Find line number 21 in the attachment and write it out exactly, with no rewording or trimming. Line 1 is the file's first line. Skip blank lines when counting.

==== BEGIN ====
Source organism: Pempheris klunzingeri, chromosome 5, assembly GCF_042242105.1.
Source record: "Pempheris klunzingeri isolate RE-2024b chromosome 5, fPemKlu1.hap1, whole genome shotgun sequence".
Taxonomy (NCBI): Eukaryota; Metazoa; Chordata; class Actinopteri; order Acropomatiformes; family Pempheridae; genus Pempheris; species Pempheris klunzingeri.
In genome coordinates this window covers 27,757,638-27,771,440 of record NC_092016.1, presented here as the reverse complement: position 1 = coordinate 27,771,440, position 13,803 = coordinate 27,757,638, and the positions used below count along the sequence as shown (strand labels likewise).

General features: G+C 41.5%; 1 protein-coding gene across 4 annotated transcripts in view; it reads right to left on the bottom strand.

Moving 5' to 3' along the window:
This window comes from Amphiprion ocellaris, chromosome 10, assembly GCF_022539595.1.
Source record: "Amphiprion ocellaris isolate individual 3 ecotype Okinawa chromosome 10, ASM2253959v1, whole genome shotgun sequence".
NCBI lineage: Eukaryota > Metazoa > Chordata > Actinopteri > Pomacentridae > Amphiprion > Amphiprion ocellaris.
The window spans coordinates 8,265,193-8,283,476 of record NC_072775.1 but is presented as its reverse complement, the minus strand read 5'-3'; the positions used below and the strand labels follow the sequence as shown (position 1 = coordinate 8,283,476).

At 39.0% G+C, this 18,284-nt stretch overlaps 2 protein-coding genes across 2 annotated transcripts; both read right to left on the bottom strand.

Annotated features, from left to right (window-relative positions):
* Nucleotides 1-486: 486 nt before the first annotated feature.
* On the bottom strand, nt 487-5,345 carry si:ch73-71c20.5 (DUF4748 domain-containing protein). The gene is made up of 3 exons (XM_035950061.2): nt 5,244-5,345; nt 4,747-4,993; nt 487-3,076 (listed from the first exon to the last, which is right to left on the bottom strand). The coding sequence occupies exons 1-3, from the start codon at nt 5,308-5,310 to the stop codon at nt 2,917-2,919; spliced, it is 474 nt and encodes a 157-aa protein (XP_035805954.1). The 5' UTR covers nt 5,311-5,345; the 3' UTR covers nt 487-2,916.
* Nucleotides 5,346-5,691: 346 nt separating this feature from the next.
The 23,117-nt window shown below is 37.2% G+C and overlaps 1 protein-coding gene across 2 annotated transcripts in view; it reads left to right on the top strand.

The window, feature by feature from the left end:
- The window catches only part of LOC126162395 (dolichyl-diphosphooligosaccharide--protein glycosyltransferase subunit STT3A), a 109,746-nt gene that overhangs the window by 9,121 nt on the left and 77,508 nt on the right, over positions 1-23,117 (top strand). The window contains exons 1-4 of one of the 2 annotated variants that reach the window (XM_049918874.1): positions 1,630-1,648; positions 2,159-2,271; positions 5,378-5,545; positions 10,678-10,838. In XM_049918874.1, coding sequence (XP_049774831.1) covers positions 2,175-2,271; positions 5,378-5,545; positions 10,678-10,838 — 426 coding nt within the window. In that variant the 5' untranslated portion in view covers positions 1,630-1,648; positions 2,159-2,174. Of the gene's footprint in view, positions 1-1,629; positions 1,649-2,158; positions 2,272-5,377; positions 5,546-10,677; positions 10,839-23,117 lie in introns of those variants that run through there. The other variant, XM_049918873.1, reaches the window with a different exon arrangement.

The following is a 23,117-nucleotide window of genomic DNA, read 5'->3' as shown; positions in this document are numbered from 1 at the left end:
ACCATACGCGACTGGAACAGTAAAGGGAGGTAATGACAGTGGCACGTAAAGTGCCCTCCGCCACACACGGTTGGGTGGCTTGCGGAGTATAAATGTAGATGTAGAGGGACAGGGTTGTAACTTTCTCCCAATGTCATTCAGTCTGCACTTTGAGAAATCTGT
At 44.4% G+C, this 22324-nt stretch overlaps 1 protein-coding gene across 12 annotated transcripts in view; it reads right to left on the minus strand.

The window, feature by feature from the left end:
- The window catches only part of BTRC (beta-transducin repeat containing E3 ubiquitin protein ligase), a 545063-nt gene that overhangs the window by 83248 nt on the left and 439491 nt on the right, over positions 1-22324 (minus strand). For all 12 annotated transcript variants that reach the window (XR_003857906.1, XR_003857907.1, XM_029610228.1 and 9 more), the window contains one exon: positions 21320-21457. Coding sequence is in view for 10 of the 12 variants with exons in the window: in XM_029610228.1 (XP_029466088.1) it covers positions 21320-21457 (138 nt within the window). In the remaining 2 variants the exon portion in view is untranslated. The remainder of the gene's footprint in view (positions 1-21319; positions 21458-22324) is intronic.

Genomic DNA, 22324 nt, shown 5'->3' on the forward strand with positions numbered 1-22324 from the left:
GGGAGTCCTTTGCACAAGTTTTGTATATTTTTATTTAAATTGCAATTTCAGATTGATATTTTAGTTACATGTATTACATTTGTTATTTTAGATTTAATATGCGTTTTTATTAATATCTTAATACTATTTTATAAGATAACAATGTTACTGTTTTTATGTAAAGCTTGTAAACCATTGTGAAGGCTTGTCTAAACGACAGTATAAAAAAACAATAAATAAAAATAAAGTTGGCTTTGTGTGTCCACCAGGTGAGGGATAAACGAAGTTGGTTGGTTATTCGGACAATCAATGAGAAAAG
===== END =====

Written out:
At 44.4% G+C, this 22324-nt stretch overlaps 1 protein-coding gene across 12 annotated transcripts in view; it reads right to left on the minus strand.